Folliculitis is when hair follicles become inflamed. Follicles are the tiny holes from which hair grows out of your skin. This skin condition can occur any place on the body where hair grows. But it’s often found on the neck, face, and scalp.
How to say it
What causes folliculitis?
An infection or irritation can cause this skin condition. Infectious folliculitis is often caused by a bacteria called Staph aureus. But it may also be caused by other bacteria or fungi. The condition can also happen from a wound or irritation of the skin. Shaving is a common cause. Some cases may come from taking certain medicines, such as those that treat acne.
Symptoms of folliculitis
This skin condition tends to develop quickly. It looks like little pimples on a base of a red, inflamed hair follicles. These bumps may ooze pus. They may also be:
Treatment for folliculitis
Treatment depends on the cause of the inflammation. In some cases, this skin condition will go away on its own in a few days. But it may return. Treatment options include:
Warm compress. Putting a warm, wet washcloth on the inflamed skin may help. Don't reuse the same washcloth, because that may spread infection.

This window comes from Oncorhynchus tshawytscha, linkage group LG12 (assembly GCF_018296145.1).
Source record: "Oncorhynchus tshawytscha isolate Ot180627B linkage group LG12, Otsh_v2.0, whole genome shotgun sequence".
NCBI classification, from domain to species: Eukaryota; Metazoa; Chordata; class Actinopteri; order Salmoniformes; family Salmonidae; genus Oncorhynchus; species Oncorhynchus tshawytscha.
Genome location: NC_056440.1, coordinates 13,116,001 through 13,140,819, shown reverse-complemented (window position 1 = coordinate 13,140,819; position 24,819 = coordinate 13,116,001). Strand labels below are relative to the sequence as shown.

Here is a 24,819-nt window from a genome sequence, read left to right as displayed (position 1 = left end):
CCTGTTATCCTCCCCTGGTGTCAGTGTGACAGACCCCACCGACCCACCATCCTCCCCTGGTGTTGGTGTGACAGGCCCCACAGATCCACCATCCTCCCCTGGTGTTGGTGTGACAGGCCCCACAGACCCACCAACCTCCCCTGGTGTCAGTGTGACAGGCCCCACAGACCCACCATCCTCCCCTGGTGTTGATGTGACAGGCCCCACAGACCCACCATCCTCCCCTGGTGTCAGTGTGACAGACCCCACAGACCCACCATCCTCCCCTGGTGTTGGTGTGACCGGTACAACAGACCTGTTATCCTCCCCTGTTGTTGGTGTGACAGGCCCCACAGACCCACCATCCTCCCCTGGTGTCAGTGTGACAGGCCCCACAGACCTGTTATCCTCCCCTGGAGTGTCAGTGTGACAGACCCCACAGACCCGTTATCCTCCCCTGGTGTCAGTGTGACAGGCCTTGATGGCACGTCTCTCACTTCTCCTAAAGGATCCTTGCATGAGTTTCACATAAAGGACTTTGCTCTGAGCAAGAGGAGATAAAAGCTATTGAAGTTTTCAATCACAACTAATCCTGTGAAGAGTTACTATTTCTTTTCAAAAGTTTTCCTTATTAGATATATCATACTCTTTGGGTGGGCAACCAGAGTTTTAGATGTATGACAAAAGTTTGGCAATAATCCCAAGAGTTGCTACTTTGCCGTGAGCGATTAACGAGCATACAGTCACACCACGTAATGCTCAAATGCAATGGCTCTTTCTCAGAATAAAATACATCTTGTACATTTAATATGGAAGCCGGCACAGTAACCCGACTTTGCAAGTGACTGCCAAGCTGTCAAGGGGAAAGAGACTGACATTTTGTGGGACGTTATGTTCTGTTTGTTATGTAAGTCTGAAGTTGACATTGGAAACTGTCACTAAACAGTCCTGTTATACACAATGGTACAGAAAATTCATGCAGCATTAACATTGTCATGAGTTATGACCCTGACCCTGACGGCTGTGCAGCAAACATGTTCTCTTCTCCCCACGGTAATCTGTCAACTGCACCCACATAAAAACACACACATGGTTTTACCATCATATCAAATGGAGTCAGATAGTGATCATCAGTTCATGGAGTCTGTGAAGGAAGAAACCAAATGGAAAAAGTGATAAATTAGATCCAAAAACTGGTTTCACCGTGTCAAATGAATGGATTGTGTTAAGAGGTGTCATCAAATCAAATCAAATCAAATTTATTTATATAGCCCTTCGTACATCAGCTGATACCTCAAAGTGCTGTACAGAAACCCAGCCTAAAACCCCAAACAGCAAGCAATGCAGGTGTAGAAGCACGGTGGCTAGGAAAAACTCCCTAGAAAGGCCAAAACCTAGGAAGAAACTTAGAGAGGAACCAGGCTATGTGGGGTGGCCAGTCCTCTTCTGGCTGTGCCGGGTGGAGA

Medicine. Many skin (topical) and oral medicines are available. Antibiotics are used for bacterial infections. Antifungal medicines are best for fungal infections.
Good hygiene. Keeping the skin clean can help. Use a clean razor when shaving, and don't try to shave too closely. Prevent ingrown hairs after shaving. This can reduce folliculitis in the beard area. Stay away from any substances that bother your skin.
When to call your healthcare provider
Call your healthcare provider right away if you have any of these:
Fever of 100.4°F (38°C) or higher, or as directed by your provider
Pain that gets worse
Symptoms that don’t get better, or get worse
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